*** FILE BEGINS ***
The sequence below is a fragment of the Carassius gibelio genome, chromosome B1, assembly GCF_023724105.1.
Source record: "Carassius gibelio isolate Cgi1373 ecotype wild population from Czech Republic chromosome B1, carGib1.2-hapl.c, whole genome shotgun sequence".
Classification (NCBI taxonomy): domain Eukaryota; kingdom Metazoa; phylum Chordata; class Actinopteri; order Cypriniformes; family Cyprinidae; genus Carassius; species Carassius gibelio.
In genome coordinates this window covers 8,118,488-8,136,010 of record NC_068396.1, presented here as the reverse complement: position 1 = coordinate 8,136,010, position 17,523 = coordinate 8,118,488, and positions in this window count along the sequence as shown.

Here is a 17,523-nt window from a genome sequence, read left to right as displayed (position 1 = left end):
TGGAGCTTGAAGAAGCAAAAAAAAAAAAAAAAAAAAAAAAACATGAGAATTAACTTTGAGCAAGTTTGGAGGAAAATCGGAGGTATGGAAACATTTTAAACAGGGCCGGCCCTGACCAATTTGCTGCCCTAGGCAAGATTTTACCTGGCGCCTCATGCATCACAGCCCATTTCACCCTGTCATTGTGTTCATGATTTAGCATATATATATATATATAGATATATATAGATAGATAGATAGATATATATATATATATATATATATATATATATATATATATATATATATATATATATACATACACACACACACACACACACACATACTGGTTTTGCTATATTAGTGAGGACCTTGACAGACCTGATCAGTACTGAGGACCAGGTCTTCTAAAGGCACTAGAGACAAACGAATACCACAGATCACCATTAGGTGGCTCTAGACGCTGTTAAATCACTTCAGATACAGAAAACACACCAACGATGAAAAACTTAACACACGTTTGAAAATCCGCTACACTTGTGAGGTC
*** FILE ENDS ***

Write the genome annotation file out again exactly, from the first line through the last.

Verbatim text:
The sequence below is a fragment of the Carassius gibelio genome, chromosome B1, assembly GCF_023724105.1.
Source record: "Carassius gibelio isolate Cgi1373 ecotype wild population from Czech Republic chromosome B1, carGib1.2-hapl.c, whole genome shotgun sequence".
Classification (NCBI taxonomy): domain Eukaryota; kingdom Metazoa; phylum Chordata; class Actinopteri; order Cypriniformes; family Cyprinidae; genus Carassius; species Carassius gibelio.
In genome coordinates this window covers 8,118,488-8,136,010 of record NC_068396.1, presented here as the reverse complement: position 1 = coordinate 8,136,010, position 17,523 = coordinate 8,118,488, and positions in this window count along the sequence as shown.

Here is a 17,523-nt window from a genome sequence, read left to right as displayed (position 1 = left end):
TGGAGCTTGAAGAAGCAAAAAAAAAAAAAAAAAAAAAAAAACATGAGAATTAACTTTGAGCAAGTTTGGAGGAAAATCGGAGGTATGGAAACATTTTAAACAGGGCCGGCCCTGACCAATTTGCTGCCCTAGGCAAGATTTTACCTGGCGCCTCATGCATCACAGCCCATTTCACCCTGTCATTGTGTTCATGATTTAGCATATATATATATATATAGATATATATAGATAGATAGATAGATATATATATATATATATATATATATATATATATATATATATATATATATATATATACATACACACACACACACACACACACATACTGGTTTTGCTATATTAGTGAGGACCTTGACAGACCTGATCAGTACTGAGGACCAGGTCTTCTAAAGGCACTAGAGACAAACGAATACCACAGATCACCATTAGGTGGCTCTAGACGCTGTTAAATCACTTCAGATACAGAAAACACACCAACGATGAAAAACTTAACACACGTTTGAAAATCCGCTACACTTGTGAGGTC